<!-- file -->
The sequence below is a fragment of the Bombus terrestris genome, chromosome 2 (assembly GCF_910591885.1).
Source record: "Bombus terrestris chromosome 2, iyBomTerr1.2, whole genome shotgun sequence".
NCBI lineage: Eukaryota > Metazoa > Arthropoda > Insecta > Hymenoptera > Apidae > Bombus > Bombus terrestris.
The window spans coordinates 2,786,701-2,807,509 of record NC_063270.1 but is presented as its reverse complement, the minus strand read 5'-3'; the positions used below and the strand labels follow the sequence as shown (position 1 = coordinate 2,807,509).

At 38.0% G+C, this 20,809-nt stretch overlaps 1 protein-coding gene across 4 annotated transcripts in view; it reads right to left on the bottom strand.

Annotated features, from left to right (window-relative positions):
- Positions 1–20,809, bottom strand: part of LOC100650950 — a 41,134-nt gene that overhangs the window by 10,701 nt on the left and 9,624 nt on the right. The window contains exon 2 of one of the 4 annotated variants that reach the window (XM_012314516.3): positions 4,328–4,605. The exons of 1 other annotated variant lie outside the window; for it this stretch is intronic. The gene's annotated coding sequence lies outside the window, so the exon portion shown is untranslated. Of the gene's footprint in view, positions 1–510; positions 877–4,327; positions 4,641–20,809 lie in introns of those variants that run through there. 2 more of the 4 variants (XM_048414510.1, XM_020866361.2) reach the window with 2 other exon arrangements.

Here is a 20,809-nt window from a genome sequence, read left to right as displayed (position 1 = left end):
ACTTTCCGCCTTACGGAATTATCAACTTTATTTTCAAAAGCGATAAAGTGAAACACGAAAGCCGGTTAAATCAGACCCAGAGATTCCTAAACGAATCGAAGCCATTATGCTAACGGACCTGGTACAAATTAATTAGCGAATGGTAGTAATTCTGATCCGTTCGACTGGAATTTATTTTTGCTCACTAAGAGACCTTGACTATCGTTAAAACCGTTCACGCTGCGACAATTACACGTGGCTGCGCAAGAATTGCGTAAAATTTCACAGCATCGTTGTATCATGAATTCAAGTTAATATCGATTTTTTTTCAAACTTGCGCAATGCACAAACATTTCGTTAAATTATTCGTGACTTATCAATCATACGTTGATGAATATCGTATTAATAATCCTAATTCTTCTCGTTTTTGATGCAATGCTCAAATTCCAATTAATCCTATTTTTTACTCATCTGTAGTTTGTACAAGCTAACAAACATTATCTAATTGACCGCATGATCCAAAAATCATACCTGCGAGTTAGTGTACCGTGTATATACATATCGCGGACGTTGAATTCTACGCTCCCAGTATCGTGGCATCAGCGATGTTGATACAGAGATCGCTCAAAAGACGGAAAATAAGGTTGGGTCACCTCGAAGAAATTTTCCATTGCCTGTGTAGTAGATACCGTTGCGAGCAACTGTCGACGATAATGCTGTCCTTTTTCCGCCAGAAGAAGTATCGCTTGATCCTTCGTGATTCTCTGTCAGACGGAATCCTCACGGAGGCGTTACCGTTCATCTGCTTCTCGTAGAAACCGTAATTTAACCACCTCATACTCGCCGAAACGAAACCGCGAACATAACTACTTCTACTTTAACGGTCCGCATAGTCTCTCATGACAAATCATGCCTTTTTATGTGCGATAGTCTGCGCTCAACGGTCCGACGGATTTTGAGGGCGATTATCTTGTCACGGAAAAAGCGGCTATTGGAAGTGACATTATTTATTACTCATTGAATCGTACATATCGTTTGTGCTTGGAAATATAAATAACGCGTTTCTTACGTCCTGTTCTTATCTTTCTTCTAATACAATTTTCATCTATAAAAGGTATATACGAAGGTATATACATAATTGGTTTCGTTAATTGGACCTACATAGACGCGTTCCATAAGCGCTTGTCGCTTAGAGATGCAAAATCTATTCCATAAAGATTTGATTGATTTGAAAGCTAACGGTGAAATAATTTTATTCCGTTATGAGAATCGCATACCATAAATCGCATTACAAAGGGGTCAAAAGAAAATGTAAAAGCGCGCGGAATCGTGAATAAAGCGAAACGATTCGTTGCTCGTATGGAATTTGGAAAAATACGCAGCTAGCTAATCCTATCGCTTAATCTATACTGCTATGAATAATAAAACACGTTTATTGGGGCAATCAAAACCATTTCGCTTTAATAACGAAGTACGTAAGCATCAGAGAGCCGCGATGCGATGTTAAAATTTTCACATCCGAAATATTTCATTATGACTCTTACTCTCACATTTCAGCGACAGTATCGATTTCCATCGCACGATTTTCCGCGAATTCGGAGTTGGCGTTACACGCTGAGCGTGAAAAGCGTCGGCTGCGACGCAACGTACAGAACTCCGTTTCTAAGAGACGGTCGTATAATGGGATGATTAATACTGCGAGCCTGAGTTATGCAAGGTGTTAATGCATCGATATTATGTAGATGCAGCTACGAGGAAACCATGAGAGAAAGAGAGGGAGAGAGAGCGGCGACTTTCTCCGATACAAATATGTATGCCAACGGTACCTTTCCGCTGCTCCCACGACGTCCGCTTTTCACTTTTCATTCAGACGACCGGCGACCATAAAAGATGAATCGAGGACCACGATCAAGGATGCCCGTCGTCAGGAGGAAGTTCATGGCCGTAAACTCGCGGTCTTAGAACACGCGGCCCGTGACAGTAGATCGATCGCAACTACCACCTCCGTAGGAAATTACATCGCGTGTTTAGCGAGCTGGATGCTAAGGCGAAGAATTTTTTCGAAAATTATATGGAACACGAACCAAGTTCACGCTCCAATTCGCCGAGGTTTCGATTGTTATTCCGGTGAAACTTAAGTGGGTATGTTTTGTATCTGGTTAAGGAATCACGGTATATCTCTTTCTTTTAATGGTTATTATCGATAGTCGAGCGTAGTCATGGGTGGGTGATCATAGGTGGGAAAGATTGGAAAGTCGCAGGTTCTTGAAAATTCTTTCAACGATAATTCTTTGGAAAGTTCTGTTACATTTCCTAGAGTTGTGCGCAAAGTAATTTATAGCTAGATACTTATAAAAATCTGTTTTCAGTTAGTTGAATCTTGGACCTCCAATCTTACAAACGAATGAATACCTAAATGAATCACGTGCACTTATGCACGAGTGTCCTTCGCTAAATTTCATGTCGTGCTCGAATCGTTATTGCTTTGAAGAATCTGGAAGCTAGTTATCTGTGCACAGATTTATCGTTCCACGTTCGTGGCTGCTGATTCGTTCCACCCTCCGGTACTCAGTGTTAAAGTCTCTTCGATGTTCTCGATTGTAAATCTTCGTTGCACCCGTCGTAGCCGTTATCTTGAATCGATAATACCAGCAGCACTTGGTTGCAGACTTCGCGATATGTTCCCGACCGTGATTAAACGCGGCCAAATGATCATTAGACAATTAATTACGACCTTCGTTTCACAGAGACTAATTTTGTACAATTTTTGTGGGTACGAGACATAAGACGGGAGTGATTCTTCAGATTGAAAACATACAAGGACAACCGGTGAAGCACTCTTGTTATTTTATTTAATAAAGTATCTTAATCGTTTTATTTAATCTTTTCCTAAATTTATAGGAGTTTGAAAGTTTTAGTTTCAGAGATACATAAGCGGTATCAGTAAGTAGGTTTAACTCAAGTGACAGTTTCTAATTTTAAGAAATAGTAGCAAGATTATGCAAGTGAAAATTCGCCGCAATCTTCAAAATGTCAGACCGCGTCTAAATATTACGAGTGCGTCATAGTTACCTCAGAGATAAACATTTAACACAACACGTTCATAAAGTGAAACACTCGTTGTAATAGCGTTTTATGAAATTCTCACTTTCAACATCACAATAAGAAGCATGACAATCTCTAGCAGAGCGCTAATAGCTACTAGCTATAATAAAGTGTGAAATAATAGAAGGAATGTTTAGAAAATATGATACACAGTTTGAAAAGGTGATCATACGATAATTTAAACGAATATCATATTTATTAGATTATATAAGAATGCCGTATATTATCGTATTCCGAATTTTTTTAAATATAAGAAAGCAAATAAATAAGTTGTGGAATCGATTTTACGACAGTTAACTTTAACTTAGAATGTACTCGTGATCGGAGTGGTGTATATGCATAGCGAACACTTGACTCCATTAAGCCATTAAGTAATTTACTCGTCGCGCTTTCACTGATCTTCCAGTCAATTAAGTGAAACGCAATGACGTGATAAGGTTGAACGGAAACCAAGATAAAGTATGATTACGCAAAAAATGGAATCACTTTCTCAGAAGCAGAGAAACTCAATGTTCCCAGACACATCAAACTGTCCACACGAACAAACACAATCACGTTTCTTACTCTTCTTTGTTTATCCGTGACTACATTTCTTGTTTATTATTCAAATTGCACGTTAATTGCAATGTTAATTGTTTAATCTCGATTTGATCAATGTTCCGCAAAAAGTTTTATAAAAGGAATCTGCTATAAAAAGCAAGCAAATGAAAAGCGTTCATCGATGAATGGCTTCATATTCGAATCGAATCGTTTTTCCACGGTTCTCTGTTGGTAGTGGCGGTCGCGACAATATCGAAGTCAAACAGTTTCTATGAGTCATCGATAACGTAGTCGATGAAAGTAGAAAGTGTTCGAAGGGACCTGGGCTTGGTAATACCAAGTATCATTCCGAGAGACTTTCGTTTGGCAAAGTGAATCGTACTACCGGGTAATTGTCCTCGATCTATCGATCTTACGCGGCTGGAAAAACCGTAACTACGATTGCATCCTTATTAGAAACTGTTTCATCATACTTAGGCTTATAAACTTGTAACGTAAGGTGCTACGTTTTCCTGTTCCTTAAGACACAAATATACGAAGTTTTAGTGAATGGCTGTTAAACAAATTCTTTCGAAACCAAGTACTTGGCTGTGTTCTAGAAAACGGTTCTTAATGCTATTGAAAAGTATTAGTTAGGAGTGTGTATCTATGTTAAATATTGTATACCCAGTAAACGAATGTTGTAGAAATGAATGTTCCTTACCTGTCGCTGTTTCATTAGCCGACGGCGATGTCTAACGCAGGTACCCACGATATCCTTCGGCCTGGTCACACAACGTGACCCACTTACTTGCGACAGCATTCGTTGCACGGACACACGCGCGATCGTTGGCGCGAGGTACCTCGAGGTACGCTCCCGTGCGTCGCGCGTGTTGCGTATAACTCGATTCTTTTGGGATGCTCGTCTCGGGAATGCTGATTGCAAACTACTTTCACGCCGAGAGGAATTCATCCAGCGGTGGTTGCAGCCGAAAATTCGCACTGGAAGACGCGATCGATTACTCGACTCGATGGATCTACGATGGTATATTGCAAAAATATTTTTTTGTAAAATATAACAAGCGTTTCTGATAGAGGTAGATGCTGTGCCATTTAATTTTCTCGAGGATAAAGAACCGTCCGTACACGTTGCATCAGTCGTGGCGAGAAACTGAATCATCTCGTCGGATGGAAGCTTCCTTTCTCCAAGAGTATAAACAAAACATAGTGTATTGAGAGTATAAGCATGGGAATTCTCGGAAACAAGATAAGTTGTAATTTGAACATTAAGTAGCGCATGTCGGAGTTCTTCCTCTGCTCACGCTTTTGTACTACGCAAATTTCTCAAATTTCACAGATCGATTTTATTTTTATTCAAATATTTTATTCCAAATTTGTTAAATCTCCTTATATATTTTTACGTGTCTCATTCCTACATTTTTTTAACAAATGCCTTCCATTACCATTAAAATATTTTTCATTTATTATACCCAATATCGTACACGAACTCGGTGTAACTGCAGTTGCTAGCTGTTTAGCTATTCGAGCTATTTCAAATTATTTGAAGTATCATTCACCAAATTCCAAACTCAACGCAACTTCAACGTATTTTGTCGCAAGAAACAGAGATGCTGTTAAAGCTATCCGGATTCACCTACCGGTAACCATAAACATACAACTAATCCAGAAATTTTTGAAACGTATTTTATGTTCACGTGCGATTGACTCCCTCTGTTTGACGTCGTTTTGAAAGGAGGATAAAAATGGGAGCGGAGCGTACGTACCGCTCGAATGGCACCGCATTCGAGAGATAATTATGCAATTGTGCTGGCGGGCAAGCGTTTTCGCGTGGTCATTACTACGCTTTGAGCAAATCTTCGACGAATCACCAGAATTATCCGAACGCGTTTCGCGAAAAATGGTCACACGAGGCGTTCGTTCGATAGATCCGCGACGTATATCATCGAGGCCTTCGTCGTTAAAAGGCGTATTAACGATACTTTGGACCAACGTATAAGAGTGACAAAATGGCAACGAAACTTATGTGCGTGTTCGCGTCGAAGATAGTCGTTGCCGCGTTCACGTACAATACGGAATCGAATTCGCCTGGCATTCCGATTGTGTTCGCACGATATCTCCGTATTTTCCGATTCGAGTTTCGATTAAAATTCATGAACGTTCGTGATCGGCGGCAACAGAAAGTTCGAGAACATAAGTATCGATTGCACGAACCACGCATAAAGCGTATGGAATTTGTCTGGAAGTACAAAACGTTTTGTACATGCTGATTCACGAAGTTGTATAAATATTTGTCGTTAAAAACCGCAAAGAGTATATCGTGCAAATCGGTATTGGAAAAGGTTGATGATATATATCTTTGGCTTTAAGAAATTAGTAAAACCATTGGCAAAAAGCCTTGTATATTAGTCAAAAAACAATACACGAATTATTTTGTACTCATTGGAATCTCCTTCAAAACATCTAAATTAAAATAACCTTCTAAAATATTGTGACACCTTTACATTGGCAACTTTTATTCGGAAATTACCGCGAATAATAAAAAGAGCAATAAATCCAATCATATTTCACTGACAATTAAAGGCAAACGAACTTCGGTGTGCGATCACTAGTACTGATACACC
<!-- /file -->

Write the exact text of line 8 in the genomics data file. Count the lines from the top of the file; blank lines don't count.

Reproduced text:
Here is a 20,809-nt window from a genome sequence, read left to right as displayed (position 1 = left end):